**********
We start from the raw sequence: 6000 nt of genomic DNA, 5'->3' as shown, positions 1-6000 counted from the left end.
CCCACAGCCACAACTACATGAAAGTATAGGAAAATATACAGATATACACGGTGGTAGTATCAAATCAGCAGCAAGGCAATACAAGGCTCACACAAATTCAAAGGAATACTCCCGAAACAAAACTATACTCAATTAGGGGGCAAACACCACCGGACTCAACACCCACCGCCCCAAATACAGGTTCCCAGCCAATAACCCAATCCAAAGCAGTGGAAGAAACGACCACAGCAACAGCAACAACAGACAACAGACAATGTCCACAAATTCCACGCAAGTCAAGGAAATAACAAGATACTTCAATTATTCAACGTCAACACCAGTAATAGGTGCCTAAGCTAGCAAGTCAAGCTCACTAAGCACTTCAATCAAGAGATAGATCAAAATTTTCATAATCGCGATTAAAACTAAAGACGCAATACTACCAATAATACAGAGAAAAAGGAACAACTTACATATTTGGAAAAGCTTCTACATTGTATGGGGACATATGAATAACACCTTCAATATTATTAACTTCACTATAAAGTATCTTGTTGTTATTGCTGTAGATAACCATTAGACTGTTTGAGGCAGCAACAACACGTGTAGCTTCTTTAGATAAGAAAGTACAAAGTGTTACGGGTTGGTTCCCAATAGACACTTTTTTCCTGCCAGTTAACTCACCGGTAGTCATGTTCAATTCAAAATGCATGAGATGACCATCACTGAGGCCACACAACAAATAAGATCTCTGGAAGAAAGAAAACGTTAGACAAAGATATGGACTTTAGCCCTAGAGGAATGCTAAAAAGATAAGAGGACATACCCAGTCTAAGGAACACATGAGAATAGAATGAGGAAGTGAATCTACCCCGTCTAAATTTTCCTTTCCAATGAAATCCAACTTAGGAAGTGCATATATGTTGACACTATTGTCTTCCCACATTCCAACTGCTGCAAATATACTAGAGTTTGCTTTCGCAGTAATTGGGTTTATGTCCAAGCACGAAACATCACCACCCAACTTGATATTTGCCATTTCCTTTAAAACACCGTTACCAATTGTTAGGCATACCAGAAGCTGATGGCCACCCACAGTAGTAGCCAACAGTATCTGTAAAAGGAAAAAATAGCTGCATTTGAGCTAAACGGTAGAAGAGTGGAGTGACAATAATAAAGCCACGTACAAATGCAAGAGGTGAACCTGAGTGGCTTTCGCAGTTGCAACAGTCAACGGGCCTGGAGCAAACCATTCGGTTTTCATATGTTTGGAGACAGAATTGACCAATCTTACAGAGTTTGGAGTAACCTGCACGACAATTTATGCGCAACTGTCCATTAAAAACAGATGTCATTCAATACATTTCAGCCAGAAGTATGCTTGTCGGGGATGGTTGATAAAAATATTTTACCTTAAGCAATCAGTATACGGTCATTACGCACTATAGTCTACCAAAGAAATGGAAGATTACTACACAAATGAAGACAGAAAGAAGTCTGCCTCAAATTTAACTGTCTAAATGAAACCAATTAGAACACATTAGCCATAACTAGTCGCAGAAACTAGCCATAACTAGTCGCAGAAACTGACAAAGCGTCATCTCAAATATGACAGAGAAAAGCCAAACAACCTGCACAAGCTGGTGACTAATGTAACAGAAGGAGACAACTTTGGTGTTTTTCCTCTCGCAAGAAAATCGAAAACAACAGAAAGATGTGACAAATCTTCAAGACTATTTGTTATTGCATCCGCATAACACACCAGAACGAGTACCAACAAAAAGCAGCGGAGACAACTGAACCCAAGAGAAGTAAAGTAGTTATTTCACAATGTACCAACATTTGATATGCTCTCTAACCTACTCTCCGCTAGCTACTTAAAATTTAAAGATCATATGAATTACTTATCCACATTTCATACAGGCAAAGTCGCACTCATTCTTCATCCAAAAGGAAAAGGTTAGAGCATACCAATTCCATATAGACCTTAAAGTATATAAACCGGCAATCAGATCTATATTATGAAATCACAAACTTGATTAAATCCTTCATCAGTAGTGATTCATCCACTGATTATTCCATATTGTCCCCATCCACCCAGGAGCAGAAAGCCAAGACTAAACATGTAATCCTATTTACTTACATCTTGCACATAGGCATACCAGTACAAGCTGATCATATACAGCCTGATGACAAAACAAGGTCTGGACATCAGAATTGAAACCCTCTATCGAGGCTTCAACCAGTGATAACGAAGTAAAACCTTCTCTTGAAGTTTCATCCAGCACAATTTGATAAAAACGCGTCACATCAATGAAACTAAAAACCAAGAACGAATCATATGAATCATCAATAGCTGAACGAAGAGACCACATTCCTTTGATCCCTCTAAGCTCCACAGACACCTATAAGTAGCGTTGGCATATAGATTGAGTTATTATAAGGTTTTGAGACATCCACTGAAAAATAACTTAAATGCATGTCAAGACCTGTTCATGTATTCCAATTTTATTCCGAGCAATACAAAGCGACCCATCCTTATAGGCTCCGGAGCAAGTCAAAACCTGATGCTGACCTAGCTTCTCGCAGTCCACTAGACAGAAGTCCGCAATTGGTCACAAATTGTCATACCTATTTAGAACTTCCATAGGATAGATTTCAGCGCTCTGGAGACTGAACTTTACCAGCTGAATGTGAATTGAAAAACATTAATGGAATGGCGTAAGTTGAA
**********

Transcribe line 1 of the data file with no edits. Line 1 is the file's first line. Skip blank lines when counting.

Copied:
We start from the raw sequence: 6000 nt of genomic DNA, 5'->3' as shown, positions 1-6000 counted from the left end.